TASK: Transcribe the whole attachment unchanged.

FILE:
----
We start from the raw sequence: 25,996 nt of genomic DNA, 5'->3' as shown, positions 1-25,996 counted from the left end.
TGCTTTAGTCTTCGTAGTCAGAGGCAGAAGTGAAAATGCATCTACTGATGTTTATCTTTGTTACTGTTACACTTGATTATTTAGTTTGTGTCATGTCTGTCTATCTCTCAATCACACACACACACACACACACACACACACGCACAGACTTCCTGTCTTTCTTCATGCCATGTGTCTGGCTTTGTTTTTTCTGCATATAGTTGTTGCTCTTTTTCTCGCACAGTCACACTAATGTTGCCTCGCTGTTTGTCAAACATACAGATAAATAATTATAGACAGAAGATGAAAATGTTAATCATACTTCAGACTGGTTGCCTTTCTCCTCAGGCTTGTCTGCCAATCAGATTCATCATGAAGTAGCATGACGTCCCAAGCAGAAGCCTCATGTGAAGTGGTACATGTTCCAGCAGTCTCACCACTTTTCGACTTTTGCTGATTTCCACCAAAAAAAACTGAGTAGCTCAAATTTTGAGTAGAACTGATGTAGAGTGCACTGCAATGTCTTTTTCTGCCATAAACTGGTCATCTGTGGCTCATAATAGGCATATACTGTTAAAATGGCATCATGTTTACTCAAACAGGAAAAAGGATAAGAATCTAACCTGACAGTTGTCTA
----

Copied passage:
We start from the raw sequence: 25,996 nt of genomic DNA, 5'->3' as shown, positions 1-25,996 counted from the left end.
TGCTTTAGTCTTCGTAGTCAGAGGCAGAAGTGAAAATGCATCTACTGATGTTTATCTTTGTTACTGTTACACTTGATTATTTAGTTTGTGTCATGTCTGTCTATCTCTCAATCACACACACACACACACACACACACACACGCACAGACTTCCTGTCTTTCTTCATGCCATGTGTCTGGCTTTGTTTTTTCTGCATATAGTTGTTGCTCTTTTTCTCGCACAGTCACACTAATGTTGCCTCGCTGTTTGTCAAACATACAGATAAATAATTATAGACAGAAGATGAAAATGTTAATCATACTTCAGACTGGTTGCCTTTCTCCTCAGGCTTGTCTGCCAATCAGATTCATCATGAAGTAGCATGACGTCCCAAGCAGAAGCCTCATGTGAAGTGGTACATGTTCCAGCAGTCTCACCACTTTTCGACTTTTGCTGATTTCCACCAAAAAAAACTGAGTAGCTCAAATTTTGAGTAGAACTGATGTAGAGTGCACTGCAATGTCTTTTTCTGCCATAAACTGGTCATCTGTGGCTCATAATAGGCATATACTGTTAAAATGGCATCATGTTTACTCAAACAGGAAAAAGGATAAGAATCTAACCTGACAGTTGTCTA